Discover Germany | Issue 24 | March 2015

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2_1_DiscoverGermany_March15_Issue24:Scan Magazine 1



Page 25

Discover Germany | Top Island Destination | Langeoog

carriages have a long tradition: Established in 1901 as a horse tramway the service had been operating for over 30 years before, in 1937, two new diesel engines replaced the horsepower. Apart from the fire brigade, the ambulance service and some tractors the railway is the only fuel driven vehicle on the island. Cars are not allowed. Horse carriages, people on foot and especially bikes are characteristic of the island’s traffic system.

1830. From this year on a regular ferry service between Langeoog and the mainland was established. A train takes visitors over the island and into the village The ferry from Bensersiel today takes about 45 minutes to reach the island’s harbour where the small island railway waits to take visitors towards the village on the other side of the island.The colourful engine and

The village is the cultural and historical centre of the island. Here not only lie cafés and restaurants, where guests can enjoy regional delicacies in a calm environment, but also the many small bed and breakfasts, hotels and the iconic water tower built in 1909 – the island’s landmark that can be visited and ascended in summer. The top of the tower offers a splendid view not only over the village but also the dunes that lie between the village and the 14 kilometres long sandy beach. Following the beach on foot leads into an amazing dune landscape. The highest dune, the so-called Melkhörndüne, has a height of about 20 metres and once was the highest elevation in all of Eastern Friesland, a very flat landscape at the border towards the Netherlands. Melkhörn means milking corner and refers to a dairy farm that was situated at that place until the 1950s.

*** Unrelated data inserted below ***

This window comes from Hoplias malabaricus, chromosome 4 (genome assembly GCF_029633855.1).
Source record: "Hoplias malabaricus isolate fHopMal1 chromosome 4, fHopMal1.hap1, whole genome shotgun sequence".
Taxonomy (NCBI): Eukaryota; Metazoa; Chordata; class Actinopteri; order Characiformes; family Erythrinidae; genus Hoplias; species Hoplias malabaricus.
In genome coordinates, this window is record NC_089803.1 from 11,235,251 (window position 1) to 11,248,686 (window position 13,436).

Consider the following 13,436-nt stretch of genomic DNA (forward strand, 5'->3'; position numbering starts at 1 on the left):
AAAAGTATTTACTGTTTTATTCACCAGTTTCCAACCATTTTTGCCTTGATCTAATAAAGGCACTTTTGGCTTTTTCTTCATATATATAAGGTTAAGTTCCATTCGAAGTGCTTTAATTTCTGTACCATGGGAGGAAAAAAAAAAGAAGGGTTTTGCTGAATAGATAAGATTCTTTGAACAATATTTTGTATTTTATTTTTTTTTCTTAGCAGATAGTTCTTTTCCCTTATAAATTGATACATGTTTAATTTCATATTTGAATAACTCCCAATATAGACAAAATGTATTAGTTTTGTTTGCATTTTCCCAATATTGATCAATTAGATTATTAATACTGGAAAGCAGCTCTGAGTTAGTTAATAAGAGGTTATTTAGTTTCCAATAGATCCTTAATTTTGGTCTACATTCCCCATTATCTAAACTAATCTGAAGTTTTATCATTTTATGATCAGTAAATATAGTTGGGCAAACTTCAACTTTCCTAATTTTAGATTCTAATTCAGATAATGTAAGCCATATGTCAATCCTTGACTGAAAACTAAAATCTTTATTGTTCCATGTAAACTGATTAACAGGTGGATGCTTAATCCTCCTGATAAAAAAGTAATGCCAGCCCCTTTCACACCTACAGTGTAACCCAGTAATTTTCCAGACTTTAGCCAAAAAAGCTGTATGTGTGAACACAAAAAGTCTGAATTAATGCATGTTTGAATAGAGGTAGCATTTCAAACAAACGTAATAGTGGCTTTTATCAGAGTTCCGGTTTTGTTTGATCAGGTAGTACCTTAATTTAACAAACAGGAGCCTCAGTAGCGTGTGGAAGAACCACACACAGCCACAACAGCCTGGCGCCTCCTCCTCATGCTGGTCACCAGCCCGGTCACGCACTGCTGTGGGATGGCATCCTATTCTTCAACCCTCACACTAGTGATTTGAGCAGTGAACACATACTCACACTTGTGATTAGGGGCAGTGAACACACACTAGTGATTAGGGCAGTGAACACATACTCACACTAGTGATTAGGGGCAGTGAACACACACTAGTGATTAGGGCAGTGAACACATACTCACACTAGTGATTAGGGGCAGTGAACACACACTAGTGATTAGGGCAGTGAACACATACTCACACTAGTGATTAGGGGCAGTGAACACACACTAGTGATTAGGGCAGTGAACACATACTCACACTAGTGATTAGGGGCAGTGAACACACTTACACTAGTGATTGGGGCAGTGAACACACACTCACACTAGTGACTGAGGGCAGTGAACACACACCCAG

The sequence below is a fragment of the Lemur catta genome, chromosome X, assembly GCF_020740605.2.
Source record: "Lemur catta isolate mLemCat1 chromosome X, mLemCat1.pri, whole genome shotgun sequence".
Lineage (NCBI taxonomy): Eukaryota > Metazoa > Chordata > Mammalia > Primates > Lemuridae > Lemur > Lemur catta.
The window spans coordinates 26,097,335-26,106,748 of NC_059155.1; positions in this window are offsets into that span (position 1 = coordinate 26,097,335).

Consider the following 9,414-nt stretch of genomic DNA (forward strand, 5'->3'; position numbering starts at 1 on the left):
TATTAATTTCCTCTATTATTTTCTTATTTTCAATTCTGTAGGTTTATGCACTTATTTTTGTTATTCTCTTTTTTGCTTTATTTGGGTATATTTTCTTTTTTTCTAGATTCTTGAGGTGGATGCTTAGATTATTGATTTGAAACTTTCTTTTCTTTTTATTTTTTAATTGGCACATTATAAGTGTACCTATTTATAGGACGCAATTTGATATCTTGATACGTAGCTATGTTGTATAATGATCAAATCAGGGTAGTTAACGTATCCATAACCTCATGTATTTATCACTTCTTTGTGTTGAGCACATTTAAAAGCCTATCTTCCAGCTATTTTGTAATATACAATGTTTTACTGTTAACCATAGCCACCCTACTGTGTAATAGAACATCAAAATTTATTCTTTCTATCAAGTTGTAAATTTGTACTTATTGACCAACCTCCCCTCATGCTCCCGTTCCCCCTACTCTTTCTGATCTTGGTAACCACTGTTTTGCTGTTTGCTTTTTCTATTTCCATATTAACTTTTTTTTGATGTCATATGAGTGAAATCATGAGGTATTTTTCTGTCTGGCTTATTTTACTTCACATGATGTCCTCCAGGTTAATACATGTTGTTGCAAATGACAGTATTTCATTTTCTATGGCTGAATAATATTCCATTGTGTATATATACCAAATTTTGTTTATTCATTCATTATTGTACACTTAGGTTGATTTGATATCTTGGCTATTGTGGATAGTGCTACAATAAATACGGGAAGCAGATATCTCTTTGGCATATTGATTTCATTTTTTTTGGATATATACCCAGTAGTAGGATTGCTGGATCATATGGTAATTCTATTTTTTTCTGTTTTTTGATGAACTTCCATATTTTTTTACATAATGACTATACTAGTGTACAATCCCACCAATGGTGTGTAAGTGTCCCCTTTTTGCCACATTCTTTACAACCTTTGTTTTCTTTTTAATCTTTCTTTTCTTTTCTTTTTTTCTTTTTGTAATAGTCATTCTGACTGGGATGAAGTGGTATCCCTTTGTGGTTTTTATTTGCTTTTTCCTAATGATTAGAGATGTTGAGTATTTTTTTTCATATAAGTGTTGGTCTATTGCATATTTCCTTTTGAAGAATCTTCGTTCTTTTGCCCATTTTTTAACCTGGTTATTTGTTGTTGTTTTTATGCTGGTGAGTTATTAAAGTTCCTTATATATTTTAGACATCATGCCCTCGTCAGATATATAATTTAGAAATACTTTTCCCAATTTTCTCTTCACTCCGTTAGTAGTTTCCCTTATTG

lanes creates a new perspective. Moving more slowly through the landscape allows taking it in more deeply, to spot plants and animals, to breathe fresh air and to memorize what one has just seen. Many parts of the island have become a refuge for birds and other wildlife, making the island a perfect spot for nature lovers and especially bird enthusiasts. In the south-western part of the island for example lies the so-called Flinthörn, a nature reserve under protection since 1963. It is not allowed to enter the area apart from a nature path, the Naturpfad Flinthörn, that leads towards an observation platform 1.5 kilometres into the foreshore and the beach. Whoever likes a more active holiday will enjoy Langeoog’s landscape as well: From some rounds on the modern golf course to discovering the island on horseback, from beach volleyball to beach soccer, swimming or power walking – the possibilities are endless.

Slow movement in the tourism sector: Langeoog is the ideal place Slow tourism for Langeoog is a magic word: Whoever wants to discover the island has to slow down, walking over the island or riding along one of the many bicycle

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